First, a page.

Amoris Laetitia, for all of its true and beautiful text, fails to clearly identify such immoral unions as sinful. Quotes from prior documents seem to selectively exclude that too. Instead, the immoral unions are normalized as simply “irregular.” Yes, they are indeed irregular because of their mortally sinful nature. Calling them irregular is misleading.

Likewise, the clear teaching of Christ on marriage, while strongly affirmed, is referred to as the “ideal.” It is ideal only in that any lesser sexual union is mortally sinful. Then again, Jesus’ teaching is described as “proposed” which it is, in the sense of free will to accept or reject Christ.

It is understandable for a pastor to (initially perhaps) use gentle words like irregular, ideal and proposed to open a dialog with those who have strayed. When they appear in an official teaching document and facilitate an interpretation implying acceptance of sin, which some appear determined to do, then they lead to scandal.

Lastly, Amoris Laetitia gives prominence to the “internal forum” and the person’s conscience. A well-formed conscience (i.e. in concert with God’s will) is valid and ancient Church teaching, but internal forum is somewhat technical and readily abused by misunderstanding. Without giving clear direction, the text in Amoris Laetitia can easily lead to the heresy of relativism. Already, America Magazine has declared simply and without qualification “the role of [sic] conscience is paramount in moral decision making” as a key takeaway from the document. With all due respect, that is absurd.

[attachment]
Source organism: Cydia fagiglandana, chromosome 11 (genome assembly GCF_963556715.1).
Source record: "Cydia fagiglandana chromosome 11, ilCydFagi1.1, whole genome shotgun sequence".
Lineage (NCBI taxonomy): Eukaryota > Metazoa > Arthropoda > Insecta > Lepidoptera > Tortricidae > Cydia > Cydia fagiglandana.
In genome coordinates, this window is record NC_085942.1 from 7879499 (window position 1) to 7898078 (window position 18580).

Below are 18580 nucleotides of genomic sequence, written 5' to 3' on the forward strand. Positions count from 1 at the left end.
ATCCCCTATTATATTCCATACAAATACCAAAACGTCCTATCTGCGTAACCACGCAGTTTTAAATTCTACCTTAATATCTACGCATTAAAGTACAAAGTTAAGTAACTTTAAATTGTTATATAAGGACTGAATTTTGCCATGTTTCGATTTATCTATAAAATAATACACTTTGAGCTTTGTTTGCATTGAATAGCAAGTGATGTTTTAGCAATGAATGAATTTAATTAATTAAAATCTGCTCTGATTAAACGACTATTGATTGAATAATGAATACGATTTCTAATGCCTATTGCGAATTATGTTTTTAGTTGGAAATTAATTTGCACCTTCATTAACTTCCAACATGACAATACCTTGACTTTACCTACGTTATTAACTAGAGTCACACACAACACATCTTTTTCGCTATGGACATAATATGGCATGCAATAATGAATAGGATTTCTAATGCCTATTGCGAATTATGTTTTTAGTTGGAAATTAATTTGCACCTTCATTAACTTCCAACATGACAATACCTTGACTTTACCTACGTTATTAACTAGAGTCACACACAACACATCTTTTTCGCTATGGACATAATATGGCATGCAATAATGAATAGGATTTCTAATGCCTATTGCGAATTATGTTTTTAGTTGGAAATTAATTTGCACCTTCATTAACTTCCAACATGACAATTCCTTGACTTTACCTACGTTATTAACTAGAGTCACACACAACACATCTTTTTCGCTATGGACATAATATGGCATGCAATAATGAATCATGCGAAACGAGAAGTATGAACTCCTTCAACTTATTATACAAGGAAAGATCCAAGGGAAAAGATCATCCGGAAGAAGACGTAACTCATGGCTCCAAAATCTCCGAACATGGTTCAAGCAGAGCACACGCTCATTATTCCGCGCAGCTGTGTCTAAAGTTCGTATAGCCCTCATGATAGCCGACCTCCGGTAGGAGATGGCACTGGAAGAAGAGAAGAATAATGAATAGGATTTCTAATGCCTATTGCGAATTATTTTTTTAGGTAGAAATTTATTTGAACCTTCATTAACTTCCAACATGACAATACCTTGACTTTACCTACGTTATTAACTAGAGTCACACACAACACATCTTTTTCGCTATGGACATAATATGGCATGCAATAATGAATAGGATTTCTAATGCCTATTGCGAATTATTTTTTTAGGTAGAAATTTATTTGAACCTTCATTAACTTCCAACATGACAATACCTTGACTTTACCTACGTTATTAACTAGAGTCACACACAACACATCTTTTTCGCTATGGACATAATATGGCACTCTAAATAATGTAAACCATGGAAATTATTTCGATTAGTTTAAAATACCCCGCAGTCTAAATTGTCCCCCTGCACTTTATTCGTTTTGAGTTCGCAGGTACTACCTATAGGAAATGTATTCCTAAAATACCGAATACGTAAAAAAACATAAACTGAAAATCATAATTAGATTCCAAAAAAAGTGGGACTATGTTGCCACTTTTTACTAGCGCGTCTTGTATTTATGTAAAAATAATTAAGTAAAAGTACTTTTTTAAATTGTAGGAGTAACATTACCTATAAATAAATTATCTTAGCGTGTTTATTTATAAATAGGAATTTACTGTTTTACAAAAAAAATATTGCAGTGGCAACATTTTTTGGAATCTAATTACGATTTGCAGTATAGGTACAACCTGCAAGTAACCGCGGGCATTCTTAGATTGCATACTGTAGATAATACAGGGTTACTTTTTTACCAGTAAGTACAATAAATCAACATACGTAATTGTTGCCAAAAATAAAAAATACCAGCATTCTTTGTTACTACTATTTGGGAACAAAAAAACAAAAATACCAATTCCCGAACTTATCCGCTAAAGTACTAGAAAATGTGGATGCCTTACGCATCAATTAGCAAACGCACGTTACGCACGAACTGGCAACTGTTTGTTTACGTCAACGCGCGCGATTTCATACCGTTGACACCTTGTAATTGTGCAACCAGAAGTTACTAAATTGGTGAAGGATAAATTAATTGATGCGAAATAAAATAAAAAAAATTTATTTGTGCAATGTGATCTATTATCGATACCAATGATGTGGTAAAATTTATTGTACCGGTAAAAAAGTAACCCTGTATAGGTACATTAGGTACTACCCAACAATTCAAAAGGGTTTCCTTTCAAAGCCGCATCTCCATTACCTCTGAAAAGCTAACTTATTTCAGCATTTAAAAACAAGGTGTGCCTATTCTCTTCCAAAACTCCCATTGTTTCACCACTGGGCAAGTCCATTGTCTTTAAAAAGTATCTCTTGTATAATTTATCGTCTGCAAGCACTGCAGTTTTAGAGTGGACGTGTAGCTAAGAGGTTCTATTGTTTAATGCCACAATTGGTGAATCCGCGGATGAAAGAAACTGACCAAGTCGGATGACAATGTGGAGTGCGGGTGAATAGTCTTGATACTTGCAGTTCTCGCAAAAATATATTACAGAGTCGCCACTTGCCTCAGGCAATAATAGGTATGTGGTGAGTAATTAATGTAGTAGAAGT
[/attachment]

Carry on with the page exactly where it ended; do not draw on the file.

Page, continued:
FWIW, my predictions are:

  • Amoris Laetitia will fail in its goals, but will be seriously divisive for the Church.
  • Those who are “divorced and remarried” will increasingly receive communion (and thereby, as St. Paul warned, “eats and drinks judgment on himself”) — with and without pastoral guidance.
  • In areas where bishops tolerate (or worse, promote) this abuse, actual applications for annulments will decline in preference to this express approach.
  • Young people contemplating marriage, will have ever more reason to doubt the Church’s teaching on the indissolubility of marriage. What they see in actions will speak much louder to them than the words to the contrary.
  • Likewise, struggling marriages will be weakened as a new acceptance for “remarriage” may appear to be normalized.
  • A future “pope of clarity” will have to unambiguously correct this and other official ambiguities which have appeared in recent years.

Amoris Laetitia has much to recommend it, particularly for those who will read it with faithful eyes. Many who have been closely following the shennigans surrounding the Synod on the Family have feared it would be worse. For that at least, they are relieved.

EWTN’s highly respected news program The World Over with host Raymond Arroyo had excellent coverage of the issues raised by Amoris Laetitia last Thursday evening:

I strongly recommend further reading:

Fr. Zuhlsdorf has insightful posts on the topic too: